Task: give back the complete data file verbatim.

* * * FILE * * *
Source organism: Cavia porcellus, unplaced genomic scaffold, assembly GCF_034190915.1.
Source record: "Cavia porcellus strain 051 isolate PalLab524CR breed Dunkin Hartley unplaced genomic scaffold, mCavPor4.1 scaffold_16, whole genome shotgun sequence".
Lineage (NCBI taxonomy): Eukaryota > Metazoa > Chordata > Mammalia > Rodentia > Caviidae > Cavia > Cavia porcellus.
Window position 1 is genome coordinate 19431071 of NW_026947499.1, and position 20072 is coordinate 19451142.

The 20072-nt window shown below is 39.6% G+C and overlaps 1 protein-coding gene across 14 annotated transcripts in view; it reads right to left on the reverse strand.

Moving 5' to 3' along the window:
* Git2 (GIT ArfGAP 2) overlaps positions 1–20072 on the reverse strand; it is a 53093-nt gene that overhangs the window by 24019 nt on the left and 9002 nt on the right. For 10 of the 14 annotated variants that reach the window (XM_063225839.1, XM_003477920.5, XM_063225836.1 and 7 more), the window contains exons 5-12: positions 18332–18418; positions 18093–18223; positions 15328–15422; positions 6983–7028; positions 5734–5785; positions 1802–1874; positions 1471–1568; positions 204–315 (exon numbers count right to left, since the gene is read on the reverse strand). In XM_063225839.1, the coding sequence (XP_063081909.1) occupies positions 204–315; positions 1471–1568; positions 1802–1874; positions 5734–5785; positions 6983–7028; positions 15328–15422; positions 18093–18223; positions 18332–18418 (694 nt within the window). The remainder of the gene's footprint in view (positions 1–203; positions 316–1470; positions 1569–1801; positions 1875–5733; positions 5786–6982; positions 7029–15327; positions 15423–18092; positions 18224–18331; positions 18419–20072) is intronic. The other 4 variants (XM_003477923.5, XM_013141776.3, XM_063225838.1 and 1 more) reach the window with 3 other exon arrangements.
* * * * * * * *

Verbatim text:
Source organism: Cavia porcellus, unplaced genomic scaffold, assembly GCF_034190915.1.
Source record: "Cavia porcellus strain 051 isolate PalLab524CR breed Dunkin Hartley unplaced genomic scaffold, mCavPor4.1 scaffold_16, whole genome shotgun sequence".
Lineage (NCBI taxonomy): Eukaryota > Metazoa > Chordata > Mammalia > Rodentia > Caviidae > Cavia > Cavia porcellus.
Window position 1 is genome coordinate 19431071 of NW_026947499.1, and position 20072 is coordinate 19451142.

The 20072-nt window shown below is 39.6% G+C and overlaps 1 protein-coding gene across 14 annotated transcripts in view; it reads right to left on the reverse strand.

Moving 5' to 3' along the window:
* Git2 (GIT ArfGAP 2) overlaps positions 1–20072 on the reverse strand; it is a 53093-nt gene that overhangs the window by 24019 nt on the left and 9002 nt on the right. For 10 of the 14 annotated variants that reach the window (XM_063225839.1, XM_003477920.5, XM_063225836.1 and 7 more), the window contains exons 5-12: positions 18332–18418; positions 18093–18223; positions 15328–15422; positions 6983–7028; positions 5734–5785; positions 1802–1874; positions 1471–1568; positions 204–315 (exon numbers count right to left, since the gene is read on the reverse strand). In XM_063225839.1, the coding sequence (XP_063081909.1) occupies positions 204–315; positions 1471–1568; positions 1802–1874; positions 5734–5785; positions 6983–7028; positions 15328–15422; positions 18093–18223; positions 18332–18418 (694 nt within the window). The remainder of the gene's footprint in view (positions 1–203; positions 316–1470; positions 1569–1801; positions 1875–5733; positions 5786–6982; positions 7029–15327; positions 15423–18092; positions 18224–18331; positions 18419–20072) is intronic. The other 4 variants (XM_003477923.5, XM_013141776.3, XM_063225838.1 and 1 more) reach the window with 3 other exon arrangements.